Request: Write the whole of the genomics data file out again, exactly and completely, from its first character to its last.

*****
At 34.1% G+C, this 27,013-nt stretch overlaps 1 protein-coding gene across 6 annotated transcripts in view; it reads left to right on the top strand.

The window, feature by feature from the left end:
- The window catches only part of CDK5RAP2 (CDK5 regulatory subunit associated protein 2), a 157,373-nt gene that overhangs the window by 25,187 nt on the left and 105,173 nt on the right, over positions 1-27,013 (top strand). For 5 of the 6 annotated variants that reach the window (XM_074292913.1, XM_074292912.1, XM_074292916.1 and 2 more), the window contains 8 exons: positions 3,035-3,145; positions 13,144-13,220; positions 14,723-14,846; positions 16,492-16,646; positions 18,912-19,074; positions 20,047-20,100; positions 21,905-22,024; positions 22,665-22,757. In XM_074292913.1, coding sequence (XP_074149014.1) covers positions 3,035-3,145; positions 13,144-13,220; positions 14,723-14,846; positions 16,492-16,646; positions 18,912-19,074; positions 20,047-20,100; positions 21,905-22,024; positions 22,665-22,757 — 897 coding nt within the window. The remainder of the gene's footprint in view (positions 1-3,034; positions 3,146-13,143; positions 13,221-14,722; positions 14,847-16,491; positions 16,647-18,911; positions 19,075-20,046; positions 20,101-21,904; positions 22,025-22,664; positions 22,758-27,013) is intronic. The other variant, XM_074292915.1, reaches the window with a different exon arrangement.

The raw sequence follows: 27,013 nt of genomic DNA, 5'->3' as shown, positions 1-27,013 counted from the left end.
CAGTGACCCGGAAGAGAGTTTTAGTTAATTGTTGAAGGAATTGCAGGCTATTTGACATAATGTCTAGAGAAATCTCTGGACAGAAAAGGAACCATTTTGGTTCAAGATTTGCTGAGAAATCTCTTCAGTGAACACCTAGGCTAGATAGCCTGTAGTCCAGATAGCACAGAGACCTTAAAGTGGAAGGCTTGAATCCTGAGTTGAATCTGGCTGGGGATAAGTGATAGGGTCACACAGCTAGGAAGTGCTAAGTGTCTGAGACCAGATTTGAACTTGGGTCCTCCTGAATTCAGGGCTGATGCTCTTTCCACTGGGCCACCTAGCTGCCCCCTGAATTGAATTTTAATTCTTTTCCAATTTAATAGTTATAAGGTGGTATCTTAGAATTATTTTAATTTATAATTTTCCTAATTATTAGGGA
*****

At 34.1% G+C, this 27,013-nt stretch overlaps 1 protein-coding gene across 6 annotated transcripts in view; it reads left to right on the top strand.

The window, feature by feature from the left end:
- The window catches only part of CDK5RAP2 (CDK5 regulatory subunit associated protein 2), a 157,373-nt gene that overhangs the window by 25,187 nt on the left and 105,173 nt on the right, over positions 1-27,013 (top strand). For 5 of the 6 annotated variants that reach the window (XM_074292913.1, XM_074292912.1, XM_074292916.1 and 2 more), the window contains 8 exons: positions 3,035-3,145; positions 13,144-13,220; positions 14,723-14,846; positions 16,492-16,646; positions 18,912-19,074; positions 20,047-20,100; positions 21,905-22,024; positions 22,665-22,757. In XM_074292913.1, coding sequence (XP_074149014.1) covers positions 3,035-3,145; positions 13,144-13,220; positions 14,723-14,846; positions 16,492-16,646; positions 18,912-19,074; positions 20,047-20,100; positions 21,905-22,024; positions 22,665-22,757 — 897 coding nt within the window. The remainder of the gene's footprint in view (positions 1-3,034; positions 3,146-13,143; positions 13,221-14,722; positions 14,847-16,491; positions 16,647-18,911; positions 19,075-20,046; positions 20,101-21,904; positions 22,025-22,664; positions 22,758-27,013) is intronic. The other variant, XM_074292915.1, reaches the window with a different exon arrangement.

The raw sequence follows: 27,013 nt of genomic DNA, 5'->3' as shown, positions 1-27,013 counted from the left end.
CAGTGACCCGGAAGAGAGTTTTAGTTAATTGTTGAAGGAATTGCAGGCTATTTGACATAATGTCTAGAGAAATCTCTGGACAGAAAAGGAACCATTTTGGTTCAAGATTTGCTGAGAAATCTCTTCAGTGAACACCTAGGCTAGATAGCCTGTAGTCCAGATAGCACAGAGACCTTAAAGTGGAAGGCTTGAATCCTGAGTTGAATCTGGCTGGGGATAAGTGATAGGGTCACACAGCTAGGAAGTGCTAAGTGTCTGAGACCAGATTTGAACTTGGGTCCTCCTGAATTCAGGGCTGATGCTCTTTCCACTGGGCCACCTAGCTGCCCCCTGAATTGAATTTTAATTCTTTTCCAATTTAATAGTTATAAGGTGGTATCTTAGAATTATTTTAATTTATAATTTTCCTAATTATTAGGGA